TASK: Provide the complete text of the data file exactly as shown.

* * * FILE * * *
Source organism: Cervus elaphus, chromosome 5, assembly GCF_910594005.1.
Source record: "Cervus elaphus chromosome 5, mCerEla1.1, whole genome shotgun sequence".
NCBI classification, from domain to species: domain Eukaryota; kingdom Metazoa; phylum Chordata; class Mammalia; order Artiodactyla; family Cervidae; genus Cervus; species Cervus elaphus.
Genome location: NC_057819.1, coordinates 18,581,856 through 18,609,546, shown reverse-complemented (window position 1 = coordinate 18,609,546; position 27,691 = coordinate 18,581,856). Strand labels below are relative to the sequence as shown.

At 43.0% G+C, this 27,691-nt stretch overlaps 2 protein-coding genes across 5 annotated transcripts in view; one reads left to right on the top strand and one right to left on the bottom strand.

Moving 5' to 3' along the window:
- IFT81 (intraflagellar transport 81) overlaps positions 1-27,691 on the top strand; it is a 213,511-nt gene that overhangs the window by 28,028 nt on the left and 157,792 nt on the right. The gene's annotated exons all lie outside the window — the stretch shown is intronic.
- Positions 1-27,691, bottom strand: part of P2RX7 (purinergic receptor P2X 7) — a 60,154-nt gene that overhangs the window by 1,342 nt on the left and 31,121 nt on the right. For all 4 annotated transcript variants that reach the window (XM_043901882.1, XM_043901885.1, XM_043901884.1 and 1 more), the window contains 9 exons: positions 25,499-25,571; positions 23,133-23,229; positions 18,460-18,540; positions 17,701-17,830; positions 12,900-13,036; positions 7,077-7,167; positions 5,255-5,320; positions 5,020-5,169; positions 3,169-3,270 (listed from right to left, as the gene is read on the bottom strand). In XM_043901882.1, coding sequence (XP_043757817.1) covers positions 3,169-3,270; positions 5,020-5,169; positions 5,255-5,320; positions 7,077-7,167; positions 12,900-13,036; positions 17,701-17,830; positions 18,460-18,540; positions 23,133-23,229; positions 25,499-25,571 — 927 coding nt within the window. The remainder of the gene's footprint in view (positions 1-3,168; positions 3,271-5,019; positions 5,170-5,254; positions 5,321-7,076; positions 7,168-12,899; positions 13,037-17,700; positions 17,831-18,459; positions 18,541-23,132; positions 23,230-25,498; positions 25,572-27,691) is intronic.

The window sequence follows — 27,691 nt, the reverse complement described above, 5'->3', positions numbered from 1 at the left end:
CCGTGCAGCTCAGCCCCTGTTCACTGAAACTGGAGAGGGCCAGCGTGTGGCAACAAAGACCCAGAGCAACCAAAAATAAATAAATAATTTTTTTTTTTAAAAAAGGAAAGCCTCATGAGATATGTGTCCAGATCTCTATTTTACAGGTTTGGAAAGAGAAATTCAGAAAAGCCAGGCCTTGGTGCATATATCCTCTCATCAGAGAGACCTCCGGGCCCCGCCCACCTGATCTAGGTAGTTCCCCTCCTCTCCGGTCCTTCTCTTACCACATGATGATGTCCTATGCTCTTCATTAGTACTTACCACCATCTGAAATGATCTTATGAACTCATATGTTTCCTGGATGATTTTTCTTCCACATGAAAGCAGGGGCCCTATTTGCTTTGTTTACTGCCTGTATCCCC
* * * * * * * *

Source organism: Cervus elaphus, chromosome 5, assembly GCF_910594005.1.
Source record: "Cervus elaphus chromosome 5, mCerEla1.1, whole genome shotgun sequence".
NCBI classification, from domain to species: domain Eukaryota; kingdom Metazoa; phylum Chordata; class Mammalia; order Artiodactyla; family Cervidae; genus Cervus; species Cervus elaphus.
Genome location: NC_057819.1, coordinates 18,581,856 through 18,609,546, shown reverse-complemented (window position 1 = coordinate 18,609,546; position 27,691 = coordinate 18,581,856). Strand labels below are relative to the sequence as shown.

At 43.0% G+C, this 27,691-nt stretch overlaps 2 protein-coding genes across 5 annotated transcripts in view; one reads left to right on the top strand and one right to left on the bottom strand.

Moving 5' to 3' along the window:
- IFT81 (intraflagellar transport 81) overlaps positions 1-27,691 on the top strand; it is a 213,511-nt gene that overhangs the window by 28,028 nt on the left and 157,792 nt on the right. The gene's annotated exons all lie outside the window — the stretch shown is intronic.
- Positions 1-27,691, bottom strand: part of P2RX7 (purinergic receptor P2X 7) — a 60,154-nt gene that overhangs the window by 1,342 nt on the left and 31,121 nt on the right. For all 4 annotated transcript variants that reach the window (XM_043901882.1, XM_043901885.1, XM_043901884.1 and 1 more), the window contains 9 exons: positions 25,499-25,571; positions 23,133-23,229; positions 18,460-18,540; positions 17,701-17,830; positions 12,900-13,036; positions 7,077-7,167; positions 5,255-5,320; positions 5,020-5,169; positions 3,169-3,270 (listed from right to left, as the gene is read on the bottom strand). In XM_043901882.1, coding sequence (XP_043757817.1) covers positions 3,169-3,270; positions 5,020-5,169; positions 5,255-5,320; positions 7,077-7,167; positions 12,900-13,036; positions 17,701-17,830; positions 18,460-18,540; positions 23,133-23,229; positions 25,499-25,571 — 927 coding nt within the window. The remainder of the gene's footprint in view (positions 1-3,168; positions 3,271-5,019; positions 5,170-5,254; positions 5,321-7,076; positions 7,168-12,899; positions 13,037-17,700; positions 17,831-18,459; positions 18,541-23,132; positions 23,230-25,498; positions 25,572-27,691) is intronic.

The window sequence follows — 27,691 nt, the reverse complement described above, 5'->3', positions numbered from 1 at the left end:
CCGTGCAGCTCAGCCCCTGTTCACTGAAACTGGAGAGGGCCAGCGTGTGGCAACAAAGACCCAGAGCAACCAAAAATAAATAAATAATTTTTTTTTTTAAAAAAGGAAAGCCTCATGAGATATGTGTCCAGATCTCTATTTTACAGGTTTGGAAAGAGAAATTCAGAAAAGCCAGGCCTTGGTGCATATATCCTCTCATCAGAGAGACCTCCGGGCCCCGCCCACCTGATCTAGGTAGTTCCCCTCCTCTCCGGTCCTTCTCTTACCACATGATGATGTCCTATGCTCTTCATTAGTACTTACCACCATCTGAAATGATCTTATGAACTCATATGTTTCCTGGATGATTTTTCTTCCACATGAAAGCAGGGGCCCTATTTGCTTTGTTTACTGCCTGTATCCCC